The World Health Organization says it is “concerned” about reports of pneumonia in Turkmenistan, the only Central Asia nation that has not officially registered any coronavirus cases.
Speaking at a press conference in Ashgabat on July 14 at the end of a delayed, 10-day mission in the country, the mission’s leader, Catherine Smallwood, advised the government to activate “the critical public health measures in Turkmenistan, as if COVID-19 was circulating.”
Smallwood, WHO’s senior emergency officer for Europe, credited the government’s “recent activation of stronger measures” as part of efforts to prevent the potential spread of the coronavirus in the country.
But she also said her team was “aware and concerned about reports of increased cases of acute respiratory disease or pneumonia of unknown cause.”
The coronavirus can cause severe illness, including pneumonia.
“Therefore, we recommend that surveillance and testing systems are scaled up, and that samples are sent to WHO reference laboratories for confirmed testing, as most countries have been doing in early stages of their outbreaks,” Smallwood said.
Smallwood said that “stopping this virus requires the participation of everyone,” insisting that “the community is an integral part of all response efforts.”
“Now is the time to build on the efforts taken so far, scale them up, and expand testing of acute respiratory infections and COVD-19 suspect cases; now is the time to further prepare all health facilities and health professionals for patients with COVID-19; now is the time to engage the community in the response; now is the time to expand significant multi-sector preparedness efforts to build a response,” she concluded.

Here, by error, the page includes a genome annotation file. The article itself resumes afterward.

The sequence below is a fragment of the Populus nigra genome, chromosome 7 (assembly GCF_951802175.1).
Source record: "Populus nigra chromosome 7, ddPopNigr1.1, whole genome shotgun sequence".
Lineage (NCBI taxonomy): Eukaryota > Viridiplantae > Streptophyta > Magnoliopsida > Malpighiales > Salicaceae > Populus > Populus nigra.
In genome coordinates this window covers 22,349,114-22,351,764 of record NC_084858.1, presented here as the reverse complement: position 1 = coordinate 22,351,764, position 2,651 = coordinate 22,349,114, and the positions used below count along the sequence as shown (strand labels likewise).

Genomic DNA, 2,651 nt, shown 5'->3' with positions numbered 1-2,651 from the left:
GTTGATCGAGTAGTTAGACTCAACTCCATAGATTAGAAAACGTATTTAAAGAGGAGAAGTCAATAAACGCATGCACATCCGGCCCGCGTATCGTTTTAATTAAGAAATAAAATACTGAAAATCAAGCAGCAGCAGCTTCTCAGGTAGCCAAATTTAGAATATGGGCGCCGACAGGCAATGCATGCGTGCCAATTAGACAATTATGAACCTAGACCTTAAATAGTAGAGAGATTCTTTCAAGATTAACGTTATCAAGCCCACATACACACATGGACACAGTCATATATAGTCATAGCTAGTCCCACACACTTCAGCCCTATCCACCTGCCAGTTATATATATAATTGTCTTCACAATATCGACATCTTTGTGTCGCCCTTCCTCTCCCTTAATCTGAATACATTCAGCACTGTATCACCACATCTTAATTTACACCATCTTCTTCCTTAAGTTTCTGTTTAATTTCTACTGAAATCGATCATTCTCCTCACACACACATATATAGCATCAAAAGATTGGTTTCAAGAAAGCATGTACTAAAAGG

Although Turkmenistan has not officially registered any coronavirus cases, RFE/RL correspondents reported that local hospitals have been overwhelmed with patients with pneumonia symptoms, some of whom, including medical personnel, have died.
In some parts of the country, so-called quarantine zones have been established, and some industrial facilities are being shut down, RFE/RL correspondents said.
Officials in the tightly controlled former Soviet republic has been reluctant to mention coronavirus for months. Earlier this week, Turkmen health officials urged citizens to wear medical masks outdoors “to prevent lungs from dust.”
Georgian lawmakers have extended the amendments to the Law on Public Health until the end of the year, allowing the government to impose restrictions without declaring a state of emergency, amid opposition criticism.
A total of 79 lawmakers voted for prolonging the amendments that were set to expire on July 15, while one voted against it.
The chairman of the parliamentary committee for health care and social issues, Dimitri Khundadze, who presented the amendments at the session, explained the need for the decision to prolong the amendments by what he called a possibly “more devastating” second wave of the COVID-19 outbreak in the South Caucasus nation.
Lawmakers from the opposition United National Movement did not attend the July 14 session when the vote took place.
According to the opposition parties and groups, by extending the amendments, the ruling Georgian Dream party is trying to use public health issue to gain control over upcoming parliamentary elections scheduled for October.
As of July 14, the number of registered coronavirus cases in Georgia was reported at 1,003, of which 873 patients recovered and 15 died.
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